Digitech RPs have a very nice single-line pitch shifter, and a very nice rotary speaker effect too. If you could use them both at once, which you can’t do on a single RP, you’d get some decent simple organ tones. (You can actually get decent organ tones with a rotary speaker alone, but a pitch shifter helps a lot.) But if you really want to emulate the sound of a Hammond organ, you need multi-timbral pitch shifting–the kind you get with an ElectroHarmonix POG or HOG, where you have multiple independent pitch-shifted lines running in parallel. Unfortunately, a HOG or POG costs $300 and up, and it takes up a pretty big chunk of space at your feet, too.
I decided last week to check out a promising alternative: the Digitech iStomp, an interesting device that’s essentially a reconfigurable stompbox. I bought my iStomp from guitarcenter.com used for about $60 shipped, a savings of close to 50% compared to buying new.
Using an iOS device like an iPad or an iPhone equipped with Digitech’s free “Stomp Shop” app, you load the iStomp with the effect of your choice (one at a time–this is not a Digitech RP). Among the effects Digitech provides for this device (for free!) is one called the “swing shift.” This multitimbral pitch shifter will simultaneously shift any incoming pitch an octave down, one and two octaves up, and a 5th up. The proportions of each in the sound can be precisely controlled in real time via a row of 4 rotary dials. This works very well for emulating an organ, since you can add or subtract shifted pitches to the tone easily and precisely. The pitch shifting, as per Digitech’s generally excellent implementation of anything having to do with pitch, is clean and tracks up and down the harp with no discernible lag.
I positioned the thing in a short FX chain with the iStomp at the start of the chain and a Digitech RP500 at the end, the latter running a patch with a rotary speaker effect (and an amp model, of course) from my patch set for Digitech RP500. This setup produces perfectly usable organ tones, with a much higher degree of realism than you can produce with only a rotary speaker effect. The ability to modulate the mix of added pitches in real time does a lot to advance the illusion. Add in the ability to control “rotating speaker” speed with the RP’s expression pedal, and you’ve got the big expressive organ moves covered.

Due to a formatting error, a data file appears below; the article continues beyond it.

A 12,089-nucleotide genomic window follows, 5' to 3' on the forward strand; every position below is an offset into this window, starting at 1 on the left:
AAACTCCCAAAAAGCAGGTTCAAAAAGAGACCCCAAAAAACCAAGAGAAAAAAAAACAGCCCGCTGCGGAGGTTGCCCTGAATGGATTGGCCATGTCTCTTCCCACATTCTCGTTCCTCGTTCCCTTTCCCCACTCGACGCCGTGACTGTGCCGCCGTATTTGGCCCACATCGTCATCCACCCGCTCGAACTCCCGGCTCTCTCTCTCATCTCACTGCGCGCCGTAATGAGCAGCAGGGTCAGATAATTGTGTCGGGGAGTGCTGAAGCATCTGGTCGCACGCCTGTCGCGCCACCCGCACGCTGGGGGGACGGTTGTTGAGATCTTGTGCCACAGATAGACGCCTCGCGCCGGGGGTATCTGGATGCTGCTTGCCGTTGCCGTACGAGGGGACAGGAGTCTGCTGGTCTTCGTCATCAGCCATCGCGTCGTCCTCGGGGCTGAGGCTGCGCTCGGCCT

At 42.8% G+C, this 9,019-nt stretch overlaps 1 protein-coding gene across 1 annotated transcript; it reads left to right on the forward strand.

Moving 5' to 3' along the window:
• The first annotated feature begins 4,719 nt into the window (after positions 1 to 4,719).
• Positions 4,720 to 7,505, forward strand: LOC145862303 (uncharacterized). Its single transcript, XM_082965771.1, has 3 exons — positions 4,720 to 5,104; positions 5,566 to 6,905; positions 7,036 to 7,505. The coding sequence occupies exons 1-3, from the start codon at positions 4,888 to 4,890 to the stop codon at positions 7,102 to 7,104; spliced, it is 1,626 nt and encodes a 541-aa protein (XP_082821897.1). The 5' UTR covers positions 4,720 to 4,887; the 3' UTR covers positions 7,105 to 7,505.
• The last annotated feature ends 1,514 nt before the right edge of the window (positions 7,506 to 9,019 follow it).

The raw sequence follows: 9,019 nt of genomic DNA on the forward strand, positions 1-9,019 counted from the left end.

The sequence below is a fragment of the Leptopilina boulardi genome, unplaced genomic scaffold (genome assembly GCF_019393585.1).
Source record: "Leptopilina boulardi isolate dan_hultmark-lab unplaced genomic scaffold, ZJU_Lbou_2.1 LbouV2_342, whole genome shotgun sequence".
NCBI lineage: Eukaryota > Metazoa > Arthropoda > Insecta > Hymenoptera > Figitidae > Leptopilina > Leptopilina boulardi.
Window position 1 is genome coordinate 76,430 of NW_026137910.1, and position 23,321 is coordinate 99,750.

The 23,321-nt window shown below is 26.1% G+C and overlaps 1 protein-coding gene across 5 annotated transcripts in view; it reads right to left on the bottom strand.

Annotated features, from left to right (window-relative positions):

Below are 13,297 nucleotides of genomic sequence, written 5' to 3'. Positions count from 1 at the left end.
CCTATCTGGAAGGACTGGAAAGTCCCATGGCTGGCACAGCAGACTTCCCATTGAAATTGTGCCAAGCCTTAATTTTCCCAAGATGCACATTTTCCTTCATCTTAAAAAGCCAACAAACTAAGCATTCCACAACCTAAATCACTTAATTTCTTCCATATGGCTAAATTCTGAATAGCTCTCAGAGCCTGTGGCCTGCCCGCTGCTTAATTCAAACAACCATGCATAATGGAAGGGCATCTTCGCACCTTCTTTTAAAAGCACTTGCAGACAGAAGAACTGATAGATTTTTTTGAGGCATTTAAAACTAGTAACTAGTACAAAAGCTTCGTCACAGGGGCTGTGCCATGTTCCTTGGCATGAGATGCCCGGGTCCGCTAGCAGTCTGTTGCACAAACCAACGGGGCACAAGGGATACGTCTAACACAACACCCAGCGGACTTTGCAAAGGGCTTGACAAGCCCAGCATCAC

This is a recording I made straight into the Zoom H4’s 1/4″ input from the mono 1/4″ output on my RP360XP, with the 360XP following the iStomp running Swingshift. No post-processing was done on the recording except to normalize the volume. The RP360XP is running the CHAMPDRO (Champ amp model, Deluxe 1×12 cab model, rotary speaker effect) patch from my patch set for RP360XP. First I play a few slow chords with just the RP360XP patch, working the expression pedal to speed up the rotary speaker; it’s a nice sound, and reasonably organ-like. But you can really hear the difference when the iStomp kicks in, and you can hear the various pitch-shifted lines fade in and out as I work the dials, along with the expression pedal on the 360XP, this time going fast to slow. Lotta stuff happening there.
Swing Shift with RP360XP organ sounds
Assuming that the RP on the back end is an RP255 at least–the minimum RP device if you want an expression pedal to modulate the rotary speaker speed up and down–the cost for this setup (buying everything used, which I recommend, because Digitech generally builds its products to withstand anything short of a direct asteroid strike, so the used stuff works pretty much like the new stuff) is about $125-$150. If you already have an RP255 or some other rotary speaker effect, the price is about $50 for the (used) iStomp alone. You could cut the price for both FX to around $100-$125 total if you replace the RP in the chain with another used iStomp. You can use the second iStomp to run the rotary speaker effect (which Digitech provides for free as a download from their site–in fact, almost everything they offer for the iStomp is free). Of course you’d miss out then on all the other cool stuff you could do with an RP in the chain, but you’d nail the organ tones. In effect, the iStomp running Swing Shift is a POG at one-sixth the price, which leaves plenty of dough for the rotary speaker effect.
This all assumes that you already have an iPhone, iPad, or other iOS device. If you don’t, then you have to figure the cost of one of those into the setup, or talk one of your friends into letting you use theirs. But if you have one of those devices, this appears to me to be the lowest-cost approach to achieving a quality organ sound with harmonica, or guitar, or anything besides an organ.